by Peter Ackroyd
fiction | georgiana
I cracked. My careful attempt to read more books from the pile than I bought for it fell over with a outburst in the charity shops this weekend. Five novels, taking the pile back over 50 books. I did break into the pile and liberate The Lambs of London last month.
This is a new fiction work by Peter Ackroyd, whose arcane knowledge of London is reknown. I am a big fan of London: A Biography but had failed to really get to grips with his fiction before. I did start Hawksmoor which, with its discussion of pyschogeography and architecture (especially that of Hawksmoor, whose work is a heavy presence in the wonderful Alan Moore comic, From Hell), should have been right up my alley. Figuratively and literally. Unfortunately, it never fully grabbed me, perhaps because I had already encountered some of the ideas in From Hell and London: A Biography. I grabbed The Lambs of London in a 3 for 2 in Waterstones because the title recalled something to me, and the back blurb sounded interesting:
Mary Lamb is confined by the restrictions of domesticity: her father is losing his mind, her mother watchful and hostile. The great solace of her life is her brother Charles, an aspiring writer. It is no surprise when Mary falls for the bookseller's son, antiquarian William Ireland, from whom Charles has purchased a book. But this is no ordinary book - it once belonged to William Shakespeare himself. And William Ireland with his green eyes and his red hair, is no ordinary young man...The Lambs of London brilliantly creates an urban world of scholars and entrepreneurs, a world in which a clever son will stop at nothing to impress his showman father, and no one knows quite what to believe. Ingenious and vividly alive, The Lambs of London is a poignant, gripping novel of betrayal and deceit.
This time, I was caught up in the fiction. The year is never stated, but must be gathered from the references to famous people of the time (Pope, Sheridan etc). There are some of the many potential cliches of the London novel (commiting suicide by leaping into the Thames, fog, slums) which work within the context of the plot rather than as mere set-dressing. The Lambs - and it came back to me partway through that they were the siblings who created Tales from Shakespeare - are lambs in a Blakian sense: innocents who are willing to follow a trail towards their own potential destruction. To be gulled by fake Shakespearian work seems implausible - as modern readers we know that no-one has found the missing plays and that very very little exists in his own hand - but the novel is set in the Georgian period when the first real revival of Shakespeare began and it was believed possible that Vortigern would reappear. That Vortigern did, in fact, make it onto the stage at Drury Lane seems rather surprising now, when such works would be treated to huge amounts of cynicism and disbelief. The Lambs - eager Charles and inexperienced Mary - are easily pulled in by Ireland's deceit. But Ireland too, is unwise. Ackroyd posits that he intended only to fool his father and their friends, but his father's desire to make money from the works he thought his son was finding led to publicity and scandal. Ackroyd definitely positions the young people at the core of the story and emphasises their longing to escape their everyday lives. Mary, especially, disintegrates as the story continues.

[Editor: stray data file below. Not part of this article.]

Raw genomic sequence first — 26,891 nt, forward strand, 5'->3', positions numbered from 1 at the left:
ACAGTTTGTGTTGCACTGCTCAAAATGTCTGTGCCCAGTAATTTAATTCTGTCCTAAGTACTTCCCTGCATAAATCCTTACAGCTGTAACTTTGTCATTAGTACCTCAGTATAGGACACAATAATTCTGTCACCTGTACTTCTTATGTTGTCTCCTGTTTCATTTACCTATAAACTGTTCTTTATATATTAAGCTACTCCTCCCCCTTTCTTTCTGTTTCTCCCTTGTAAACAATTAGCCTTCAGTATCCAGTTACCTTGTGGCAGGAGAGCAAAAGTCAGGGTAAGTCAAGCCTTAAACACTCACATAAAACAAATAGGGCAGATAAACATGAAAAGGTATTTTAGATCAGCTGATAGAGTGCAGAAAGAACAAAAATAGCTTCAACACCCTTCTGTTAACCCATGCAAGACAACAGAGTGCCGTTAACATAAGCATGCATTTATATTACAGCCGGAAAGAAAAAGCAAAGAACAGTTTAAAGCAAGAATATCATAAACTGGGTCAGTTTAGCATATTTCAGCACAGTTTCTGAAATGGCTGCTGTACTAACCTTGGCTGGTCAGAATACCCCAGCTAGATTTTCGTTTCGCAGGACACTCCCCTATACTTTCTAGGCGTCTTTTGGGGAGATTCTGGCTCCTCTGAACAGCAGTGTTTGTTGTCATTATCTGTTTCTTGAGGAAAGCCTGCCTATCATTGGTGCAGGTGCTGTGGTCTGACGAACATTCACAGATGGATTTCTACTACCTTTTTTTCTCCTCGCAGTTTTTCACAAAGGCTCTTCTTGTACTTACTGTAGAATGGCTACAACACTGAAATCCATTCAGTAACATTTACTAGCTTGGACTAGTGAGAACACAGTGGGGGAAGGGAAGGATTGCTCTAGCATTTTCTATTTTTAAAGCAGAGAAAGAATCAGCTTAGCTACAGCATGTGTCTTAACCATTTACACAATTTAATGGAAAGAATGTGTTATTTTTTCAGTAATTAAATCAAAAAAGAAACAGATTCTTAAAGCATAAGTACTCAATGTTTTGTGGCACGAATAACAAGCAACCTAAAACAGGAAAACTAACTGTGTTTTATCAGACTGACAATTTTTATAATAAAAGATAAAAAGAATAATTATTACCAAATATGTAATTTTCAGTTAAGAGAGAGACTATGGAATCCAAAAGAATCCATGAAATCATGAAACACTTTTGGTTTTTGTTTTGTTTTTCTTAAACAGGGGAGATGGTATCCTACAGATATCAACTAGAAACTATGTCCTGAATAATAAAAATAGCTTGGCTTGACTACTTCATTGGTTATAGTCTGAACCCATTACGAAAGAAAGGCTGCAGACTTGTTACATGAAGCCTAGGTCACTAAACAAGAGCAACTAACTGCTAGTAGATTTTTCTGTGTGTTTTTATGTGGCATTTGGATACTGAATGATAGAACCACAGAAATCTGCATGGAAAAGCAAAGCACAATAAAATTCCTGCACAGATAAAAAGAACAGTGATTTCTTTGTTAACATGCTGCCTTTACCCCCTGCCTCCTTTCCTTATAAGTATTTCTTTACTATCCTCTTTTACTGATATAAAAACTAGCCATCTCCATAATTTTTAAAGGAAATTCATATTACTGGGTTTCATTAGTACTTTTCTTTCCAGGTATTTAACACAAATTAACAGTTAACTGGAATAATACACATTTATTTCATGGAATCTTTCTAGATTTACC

I'm not sure about the switches in perspective throughout the novel, but there are scenes which are vividly painted and moments where you care about the protagonists and the obvious downfall ahead. This is a book with London at its heart: the city the characters walk in is still the city Shakespeare walked in, the Victorian Embankment is yet to be built, there are few bridges etc etc. This reads like a more assured work than Hawksmoor was, more confident in its ability to let the characters inhabit the city.